Amis­tad Com­mit­tee cel­e­brates Fred­er­ick Dou­glass

New Haven Register (New Haven, CT) - - NEWS - By Clare Dig­nan mdig­nan@hearst­medi­act.com @clare_d13 on Twit­ter

NEW HAVEN » The life and work of Fred­er­ick Dou­glass, the fa­mous African-Amer­i­can abo­li­tion­ist who helped rally black sol­diers to fight for the Union dur­ing the Civil War, was hon­ored Satur­day in recog­ni­tion of how his work still res­onates.

The event, ‘New Haven’s Re­sponse to Char­lottesville,’ was held in Criscuolo Park, where Dou­glass once spoke to the 29th Col­ored Reg­i­ment, an all-black vol­un­teer reg­i­ment mus­tered in 1864 out of Fair Haven, ac­cord­ing to con­necti­cuthis­tory.org.

Kelly Mero, pres­i­dent of The De­scen­dants of the Con­necti­cut 29th Col­ored Vol­un­tary In­fantry, can trace her her­itage back to a soldier from the 29th reg­i­ment through her fa­ther, Har­ri­son Mero. She said that mak­ing a con­nec­tion be­tween Dou­glass’s work and the na­tion’s racial cli­mate is im­por­tant be­cause his work is still as rel­e­vant to­day as it was 200 years ago.

“What makes it dif­fer­ent is when Dou­glass was alive, few peo­ple not of color were among his crowds,” she said. “To­day, so many peo­ple are com­ing to­gether to ag­i­tate and speak out in fa­vor of di­ver­sity.”

The cel­e­bra­tion was or­ga­nized by the Amis­tad Com­mit­tee to com­mem­o­rate the up­com­ing 200th an­niver­sary of Dou­glass’s birth. The com­mit­tee was formed in 1988 to ed­u­cate about and honor the African cap­tives aboard the schooner Amis­tad who at­tempted to re­volt in 1839 and were brought to New Haven. Af­ter a trial held there, the Africans were freed by a U.S. Supreme Court de­ci­sion.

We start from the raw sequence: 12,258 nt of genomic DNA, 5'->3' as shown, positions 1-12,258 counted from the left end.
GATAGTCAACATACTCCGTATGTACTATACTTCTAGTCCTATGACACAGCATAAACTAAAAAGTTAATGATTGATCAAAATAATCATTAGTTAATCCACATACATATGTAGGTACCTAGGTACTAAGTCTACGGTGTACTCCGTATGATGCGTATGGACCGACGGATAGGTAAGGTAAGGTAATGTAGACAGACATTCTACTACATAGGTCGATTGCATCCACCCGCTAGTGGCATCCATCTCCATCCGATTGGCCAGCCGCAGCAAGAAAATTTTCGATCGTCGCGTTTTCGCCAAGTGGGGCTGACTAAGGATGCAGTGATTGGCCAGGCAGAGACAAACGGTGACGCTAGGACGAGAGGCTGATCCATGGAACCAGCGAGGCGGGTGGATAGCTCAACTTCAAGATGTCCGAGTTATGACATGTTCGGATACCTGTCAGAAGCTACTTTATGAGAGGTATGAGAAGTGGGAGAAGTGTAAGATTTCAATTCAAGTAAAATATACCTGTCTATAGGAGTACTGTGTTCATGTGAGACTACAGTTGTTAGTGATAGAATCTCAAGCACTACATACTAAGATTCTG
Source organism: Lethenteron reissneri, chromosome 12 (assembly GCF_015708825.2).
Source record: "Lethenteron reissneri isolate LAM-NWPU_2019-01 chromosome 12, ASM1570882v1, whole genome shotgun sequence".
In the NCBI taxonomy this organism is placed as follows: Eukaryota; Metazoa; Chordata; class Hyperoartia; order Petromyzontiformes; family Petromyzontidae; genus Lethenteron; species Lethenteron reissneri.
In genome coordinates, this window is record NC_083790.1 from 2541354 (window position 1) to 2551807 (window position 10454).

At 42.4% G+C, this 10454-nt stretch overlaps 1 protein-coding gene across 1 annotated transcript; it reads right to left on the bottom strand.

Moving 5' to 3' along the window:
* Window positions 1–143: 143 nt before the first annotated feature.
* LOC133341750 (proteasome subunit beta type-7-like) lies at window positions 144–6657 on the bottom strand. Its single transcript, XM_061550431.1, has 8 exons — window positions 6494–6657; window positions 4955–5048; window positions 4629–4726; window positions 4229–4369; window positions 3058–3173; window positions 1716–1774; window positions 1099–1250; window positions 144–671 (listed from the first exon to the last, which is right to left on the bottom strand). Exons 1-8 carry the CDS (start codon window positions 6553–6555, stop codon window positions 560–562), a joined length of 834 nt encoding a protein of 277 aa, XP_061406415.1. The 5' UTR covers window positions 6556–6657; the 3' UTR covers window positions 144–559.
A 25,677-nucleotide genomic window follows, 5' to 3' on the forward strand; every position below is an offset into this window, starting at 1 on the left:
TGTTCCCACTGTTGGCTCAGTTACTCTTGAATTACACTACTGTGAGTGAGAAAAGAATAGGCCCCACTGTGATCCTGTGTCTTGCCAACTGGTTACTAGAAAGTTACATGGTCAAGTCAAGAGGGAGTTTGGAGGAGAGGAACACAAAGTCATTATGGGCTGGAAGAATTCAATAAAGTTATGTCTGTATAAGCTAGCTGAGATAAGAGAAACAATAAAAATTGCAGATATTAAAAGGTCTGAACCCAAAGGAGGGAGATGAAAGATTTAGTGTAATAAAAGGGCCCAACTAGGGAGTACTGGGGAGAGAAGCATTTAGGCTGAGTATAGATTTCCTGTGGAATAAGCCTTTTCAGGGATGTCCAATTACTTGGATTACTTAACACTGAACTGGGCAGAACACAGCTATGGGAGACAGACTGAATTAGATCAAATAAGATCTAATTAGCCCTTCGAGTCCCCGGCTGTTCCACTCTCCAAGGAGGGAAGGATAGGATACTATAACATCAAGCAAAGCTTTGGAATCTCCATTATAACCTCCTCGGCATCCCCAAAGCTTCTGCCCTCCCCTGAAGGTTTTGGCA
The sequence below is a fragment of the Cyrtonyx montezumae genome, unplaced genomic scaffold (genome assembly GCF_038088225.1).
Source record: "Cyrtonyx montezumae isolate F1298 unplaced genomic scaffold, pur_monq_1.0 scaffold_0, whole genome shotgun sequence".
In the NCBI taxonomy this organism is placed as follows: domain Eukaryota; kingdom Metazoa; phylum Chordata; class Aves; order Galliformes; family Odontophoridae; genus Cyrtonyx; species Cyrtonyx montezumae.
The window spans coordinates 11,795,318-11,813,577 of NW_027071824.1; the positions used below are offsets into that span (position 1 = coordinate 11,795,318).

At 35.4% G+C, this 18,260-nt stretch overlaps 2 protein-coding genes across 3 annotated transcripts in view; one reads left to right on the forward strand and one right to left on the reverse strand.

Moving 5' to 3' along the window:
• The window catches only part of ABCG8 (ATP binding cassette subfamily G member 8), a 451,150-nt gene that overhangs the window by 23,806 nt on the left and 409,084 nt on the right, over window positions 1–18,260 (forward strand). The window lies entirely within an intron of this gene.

Nathan Richard­son, who por­trayed Dou­glass at the event, said he feels hum­bled by the op­por­tu­nity to rep­re­sent the his­tor­i­cal fig­ure. He is a poet, author and spo­ken word per­former on “The Fred­er­ick Dou­glass Speak­ing Tour.” His per­for­mance was a cre­ative por­trayal taken from speeches and bi­o­graph­i­cal ma­te­rial of Dou­glass’s life.

“I’m for­tu­nate for not only what I’m rep­re­sent­ing but that I’m do­ing it at a time where I’m part of such a mon­u­men­tal shift,” Richard­son said. Speak­ing about the protests and counter protests of white su­prem­a­cists in Char­lottesville in Au­gust he added, “I’m hope­ful that what we see is not a resur­gence, but the be­gin­ning of the end, the last breath.”

New Haven res­i­dent Don Richard­son said he knows ev­ery word of Dou­glass’s famed speech “What to a slave is the Fourth of July?” which was re­cited at the event. He said one of his fa­vorite quotes by Dou­glass is “men are whipped of­ten­est who are whipped eas­i­est.”

“There are so many life lessons I’ve learned from Dou­glass that I share with peo­ple,” he said. “The im­por­tance of Dou­glass is that he stood against it (racism) when it was more dan­ger­ous to the life of him and his fam­ily and friends.”

The morn­ing fea­tured mu­sic by the Her­itage Cho­rale and a key­note ad­dress by the Rev. Dr. Fred­er­ick J. Streets of Dixwell Con­gres­sional Church.

All the speak­ers talked about unity, equality, di­ver­sity and stand­ing up for those val­ues.

“Be­ing ac­cept­ing, those were Dou­glass’s words and that’s what our words were to­day, rec­og­niz­ing our one­ness,” Mero said. “And New Haven is rich in that.”

CLARE DIG­NAN / HEARST CON­NECTI­CUT ME­DIA

Nathan Richard­son por­trayed his­tor­i­cal abo­li­tion­ist Fred­er­ick Dou­glass dur­ing a cel­e­bra­tion of his life and work at the his­toric site where Dou­glass spoke to sol­diers in the Con­necti­cut 29th Col­ored Reg­i­ment dur­ing the Civil War.

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